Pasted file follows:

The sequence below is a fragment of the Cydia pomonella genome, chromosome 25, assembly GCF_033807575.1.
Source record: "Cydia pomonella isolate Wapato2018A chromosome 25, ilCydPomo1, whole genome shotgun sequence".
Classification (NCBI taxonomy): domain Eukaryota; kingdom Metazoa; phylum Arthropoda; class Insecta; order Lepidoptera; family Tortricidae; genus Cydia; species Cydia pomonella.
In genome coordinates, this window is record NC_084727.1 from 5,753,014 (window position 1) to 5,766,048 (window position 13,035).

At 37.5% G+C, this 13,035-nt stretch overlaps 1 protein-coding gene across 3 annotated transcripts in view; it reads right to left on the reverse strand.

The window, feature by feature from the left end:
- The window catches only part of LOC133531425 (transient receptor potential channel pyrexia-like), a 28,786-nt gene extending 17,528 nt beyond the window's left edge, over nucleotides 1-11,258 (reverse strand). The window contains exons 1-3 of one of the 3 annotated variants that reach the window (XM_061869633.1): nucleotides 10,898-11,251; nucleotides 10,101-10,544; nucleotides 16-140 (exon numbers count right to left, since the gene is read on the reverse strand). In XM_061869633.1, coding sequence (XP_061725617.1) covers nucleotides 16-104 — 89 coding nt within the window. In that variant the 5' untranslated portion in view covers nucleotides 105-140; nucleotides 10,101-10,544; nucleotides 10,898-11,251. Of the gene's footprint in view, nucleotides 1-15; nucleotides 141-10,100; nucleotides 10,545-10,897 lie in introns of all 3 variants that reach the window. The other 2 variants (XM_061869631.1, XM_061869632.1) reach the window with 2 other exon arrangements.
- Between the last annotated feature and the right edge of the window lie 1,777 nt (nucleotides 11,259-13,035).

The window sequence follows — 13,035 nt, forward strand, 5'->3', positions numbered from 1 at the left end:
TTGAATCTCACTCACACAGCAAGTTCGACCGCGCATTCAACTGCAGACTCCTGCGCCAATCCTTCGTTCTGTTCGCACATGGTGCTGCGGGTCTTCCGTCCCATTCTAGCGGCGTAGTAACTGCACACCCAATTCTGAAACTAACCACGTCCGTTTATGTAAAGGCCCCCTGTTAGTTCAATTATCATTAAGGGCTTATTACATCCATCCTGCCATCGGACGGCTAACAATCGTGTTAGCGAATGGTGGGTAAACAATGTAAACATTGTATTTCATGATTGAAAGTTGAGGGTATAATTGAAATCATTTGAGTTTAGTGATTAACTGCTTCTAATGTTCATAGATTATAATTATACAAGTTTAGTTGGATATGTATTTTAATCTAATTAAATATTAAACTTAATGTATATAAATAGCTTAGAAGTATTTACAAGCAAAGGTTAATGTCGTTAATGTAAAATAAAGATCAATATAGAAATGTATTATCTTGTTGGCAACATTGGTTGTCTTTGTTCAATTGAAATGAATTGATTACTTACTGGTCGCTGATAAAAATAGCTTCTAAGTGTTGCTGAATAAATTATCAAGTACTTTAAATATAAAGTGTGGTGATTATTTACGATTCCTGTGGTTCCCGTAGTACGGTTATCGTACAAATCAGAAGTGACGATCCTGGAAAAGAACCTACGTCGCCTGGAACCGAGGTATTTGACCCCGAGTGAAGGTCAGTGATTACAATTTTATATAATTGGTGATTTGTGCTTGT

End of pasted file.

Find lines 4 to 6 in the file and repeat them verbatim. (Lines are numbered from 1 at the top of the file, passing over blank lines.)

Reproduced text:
In genome coordinates, this window is record NC_084727.1 from 5,753,014 (window position 1) to 5,766,048 (window position 13,035).

At 37.5% G+C, this 13,035-nt stretch overlaps 1 protein-coding gene across 3 annotated transcripts in view; it reads right to left on the reverse strand.

The window, feature by feature from the left end: